To me, it’s simple math: If a company is willing to pay me more than I can earn as an entrepreneur, I’d consider becoming an employee. However, there are other factors — like time and flexibility — that make entrepreneurship an attractive career option.
If you’re currently in an employee role, this math says you should be looking for an exit every two years. Employees who stay with companies longer than two years earn 50 percent less. That’s a striking statistic and one that points to an important mindset to develop.
Know your worth
This mindset involves knowing what you’re worth. When you take the time to research the value of your years of accumulated knowledge, experience and skills, you may realize that your current position — the one you’ve spent years building out of loyalty — isn’t actually doing much to achieve greater financial rewards. What you’ve put in isn’t equivalent to what you’re getting out of it. Know how much you should charge or be paid.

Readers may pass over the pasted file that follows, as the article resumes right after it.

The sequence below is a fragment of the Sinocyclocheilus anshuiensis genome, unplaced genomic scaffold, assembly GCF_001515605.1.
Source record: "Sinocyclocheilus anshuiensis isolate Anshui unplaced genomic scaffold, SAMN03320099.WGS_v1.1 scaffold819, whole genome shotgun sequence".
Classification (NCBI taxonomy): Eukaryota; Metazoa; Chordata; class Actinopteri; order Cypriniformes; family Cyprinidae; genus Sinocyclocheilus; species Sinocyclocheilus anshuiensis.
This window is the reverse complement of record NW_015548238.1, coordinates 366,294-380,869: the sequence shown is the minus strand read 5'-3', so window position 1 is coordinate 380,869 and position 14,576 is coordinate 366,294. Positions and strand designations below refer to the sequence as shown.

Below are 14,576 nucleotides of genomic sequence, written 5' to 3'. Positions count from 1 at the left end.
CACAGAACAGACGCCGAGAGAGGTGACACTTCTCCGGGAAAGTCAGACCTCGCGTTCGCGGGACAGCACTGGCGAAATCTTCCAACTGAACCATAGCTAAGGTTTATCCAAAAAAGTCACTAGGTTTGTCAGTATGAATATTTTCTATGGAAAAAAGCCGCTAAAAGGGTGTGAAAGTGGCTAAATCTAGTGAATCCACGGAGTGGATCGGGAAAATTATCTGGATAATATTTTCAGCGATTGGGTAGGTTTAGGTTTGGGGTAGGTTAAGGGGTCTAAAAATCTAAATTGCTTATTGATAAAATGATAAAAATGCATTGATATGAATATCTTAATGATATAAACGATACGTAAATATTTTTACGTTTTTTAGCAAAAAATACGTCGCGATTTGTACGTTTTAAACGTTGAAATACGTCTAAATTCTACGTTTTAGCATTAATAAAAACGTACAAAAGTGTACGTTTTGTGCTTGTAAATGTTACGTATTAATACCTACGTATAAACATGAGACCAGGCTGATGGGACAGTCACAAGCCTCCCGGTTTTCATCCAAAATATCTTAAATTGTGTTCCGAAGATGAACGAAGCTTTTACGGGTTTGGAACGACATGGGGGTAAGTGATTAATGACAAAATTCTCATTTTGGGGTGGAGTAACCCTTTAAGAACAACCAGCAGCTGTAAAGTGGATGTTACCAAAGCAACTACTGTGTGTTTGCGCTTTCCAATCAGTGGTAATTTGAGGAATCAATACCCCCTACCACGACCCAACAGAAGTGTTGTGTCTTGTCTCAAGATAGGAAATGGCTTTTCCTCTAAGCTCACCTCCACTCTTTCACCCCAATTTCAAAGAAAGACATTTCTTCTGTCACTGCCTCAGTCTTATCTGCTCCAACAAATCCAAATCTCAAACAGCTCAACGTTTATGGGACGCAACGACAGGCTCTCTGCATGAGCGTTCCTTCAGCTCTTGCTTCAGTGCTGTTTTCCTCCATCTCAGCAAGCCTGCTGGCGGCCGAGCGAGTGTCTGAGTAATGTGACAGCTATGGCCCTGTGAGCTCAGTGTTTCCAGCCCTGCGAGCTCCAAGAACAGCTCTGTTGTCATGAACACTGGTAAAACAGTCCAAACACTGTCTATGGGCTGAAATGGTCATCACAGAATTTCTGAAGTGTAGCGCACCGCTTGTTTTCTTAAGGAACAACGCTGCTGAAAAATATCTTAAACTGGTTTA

Look up information about pay and financial compensation listed for specific roles in various industries and regions through organizations like the Department of Labor. You can also get more information about specific pay rates based on titles and years of experience through career sites like Glassdoor.
Once you determine the discrepancy between what you’re making and what research says you’re worth, it may be time to recheck that math and move on.
How employers can get you to stay
Because talent can be difficult to come by, an employer should do something that recognizes your worth. Despite it being in the HR department’s best interests to retain talent, incentives are actually skewed to get employees to leave. Employees more quickly leave “incentivizing” companies in favor of companies that help them visualize their path within the organization.
It’s hard to walk away from a clearly communicated path to success. That’s the bet that companies are making in the HR space. For example, Instructure introduced Bridge, an employee development platform that creates a visual roadmap for success. Bridge also connects employees with mentors, but the real benefit is that it allows each employee to visualize what he has to do in the next six months to get promoted to get where he ultimately wants to be in his career in the next three years.